幼い頃に触れてきた、田圃の周囲に生きる命のかたちを彫刻にしている。

 

人よりもずいぶんと小さい姿をしていて、何処にでもいる普通の生物だ。けれど、太古から現在までを生き延びてきた力強さがある。

 

日本の風土が育み、長い時間の中で生と死を延々と繰り返しながら継承されて来た、理想的な姿に見える。

 

夏の夜、蛙の鳴き声を聞くと、「千年以上前の人たちと同じ声を聞いている」と思えて楽しい。

想像も及ばないような長い時間の連なりの中に私も生きていると感じられる。

 

ある「かたち」が続いて来た時間の長さを思うとき、自分の小ささを考える。

 

「私」は蛙よりも小さいのかもしれない。

 

 田村 崇

(2014年 個展 -畦道=(  )=ユートピア- に寄せて)

 

I carve the forms of lives that I have come into contact with growing up around the paddy fields.

 

They are ordinary creatures that you can find anywhere, with figures much smaller than humans.

However, what they have is the strength that has allowed them to survive from ancient times to this day.

They are ideal forms that have been nurtured by the climate of Japan and inherited through the endless cycle of life and death over the ages.

 

On summer nights, whenever I hear frogs croaking, it is fun to think that I am listening to the same sounds that people did over a thousand years ago.

It feels as though I am living in the midst of an unimaginably long sequence of time.

 

Whenever I think about the length of time a certain “form” has continued, I realise how tiny I really am.

 

Perhaps “I” am even smaller than a frog.

 

TAMURA Takashi

(for Solo Show  -AZEMICHI=(  )=UTOPIA- in 2014)

 

 


故郷の畦道を歩くと、さまざまな生きものの瑞々しさがあったことを改めて知る。

草陰の蛙。稲穂の上を飛ぶ雀。田圃の向こうには猫。畔に巣食う鼠。水路に潜む水棲生物。10代のころには、見向きもしなかった。

 

3年前、京都で開いた個展に寄せた短い文章に、「夏の夜、蛙の鳴き声を聞くと、『千年以上前の人たちと同じ声を聞いている』と思えて楽しい。」と書いた。はるか昔の無名の人たちも私と同じように、小さな生きものたちの声に季節を感じたり、彼らの意外な野生に驚いたり、気ままさに癒されたりしたのだろうか。

蛙の声などをきっかけにして、遠くの時代を生きた人の心と私の心とがわずかでも触れあうことができたのだとしたら、その不思議さがたまらなく嬉しい。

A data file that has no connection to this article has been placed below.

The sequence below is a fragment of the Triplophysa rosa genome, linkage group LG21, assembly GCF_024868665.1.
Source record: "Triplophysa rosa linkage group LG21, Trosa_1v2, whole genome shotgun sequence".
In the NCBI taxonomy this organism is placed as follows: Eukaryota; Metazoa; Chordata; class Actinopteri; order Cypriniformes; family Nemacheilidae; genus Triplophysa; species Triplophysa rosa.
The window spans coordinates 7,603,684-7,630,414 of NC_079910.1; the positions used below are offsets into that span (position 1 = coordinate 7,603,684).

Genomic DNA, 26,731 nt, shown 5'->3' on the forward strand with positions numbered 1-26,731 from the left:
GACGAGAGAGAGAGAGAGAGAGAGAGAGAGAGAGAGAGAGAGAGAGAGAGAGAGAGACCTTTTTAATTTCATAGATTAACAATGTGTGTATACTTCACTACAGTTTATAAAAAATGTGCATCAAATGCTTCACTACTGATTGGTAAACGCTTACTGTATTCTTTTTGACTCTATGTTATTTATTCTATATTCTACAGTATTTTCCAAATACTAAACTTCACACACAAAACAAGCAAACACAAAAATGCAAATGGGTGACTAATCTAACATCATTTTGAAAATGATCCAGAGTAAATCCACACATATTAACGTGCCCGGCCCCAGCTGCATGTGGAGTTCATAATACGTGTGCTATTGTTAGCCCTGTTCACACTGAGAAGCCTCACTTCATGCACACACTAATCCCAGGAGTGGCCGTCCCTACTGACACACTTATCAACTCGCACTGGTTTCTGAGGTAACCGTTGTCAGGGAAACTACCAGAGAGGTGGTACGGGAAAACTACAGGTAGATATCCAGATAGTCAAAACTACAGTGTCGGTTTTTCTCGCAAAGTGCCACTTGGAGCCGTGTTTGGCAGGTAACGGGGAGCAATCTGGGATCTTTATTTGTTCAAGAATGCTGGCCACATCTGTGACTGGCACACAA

時の隔たりの向こうにいた人が身近に感じられるし、さまざまな命が積み重なり続けて来た時間の果てしなさも実感する。

 

無限の時の流れと比べるならば、いま、存在している全てのものが小さな粒のようなものだ。私も傍らの生物たちも、一つひとつの大きさに違いはあるけれど、粒だ。

 

確かな手触りがある。

 

それらのかけがえのない小さなものたちを身近さゆえに見過ごさないように、野を彩る生命の一つひとつとして、きらきらと粒立たせたい。

 

田村 崇

(2017年 個展-野の粒たち- に寄せて)

 

Whenever I walk along the paths between the rice paddies in my hometown,

I am reminded of the vibrancy of the various creatures that I come across.

Frogs hiding in the grass. Sparrows flying above the rice paddies. Cats on the opposite bank. Mice nesting along the path. Aquatic creatures living in the waterways.

 

I did not even notice them in my teens.

 

Three years ago, in a short comment for a solo exhibition in Kyoto, I wrote, “On summer nights, whenever I hear frogs croaking, it is fun to think that I am listening to the same sounds that people did over a thousand years ago.” Did the people of old feel the changes of the seasons by listening to the small creatures, be surprised by their unexpectedly wild state, or be healed by their free-spirited way of life, just like I did?

 

If my heart could commune with that of a person living in the distant past, however little, through the croaking of frogs, I will be incredibly delighted by the mystery of it all.

 

I could feel closer to people beyond the wall of time, and understand the eternity of time that various lives have spent coming and going.

 

Compared to the endless flow of time, everything that is in existence at this present moment is but a small grain. Regardless of the difference in sizes between myself and the creatures around me, we are all nothing more than grains.

 

There is a definite feel to it.

 

I want to enable each of these irreplaceable small creatures that adorns the fields to become brilliantly unique grains, so that we do not overlook them due to their closeness to our daily lives.

 

TAMURA Takashi

(for Solo Show -Grains of the Field- in 2017)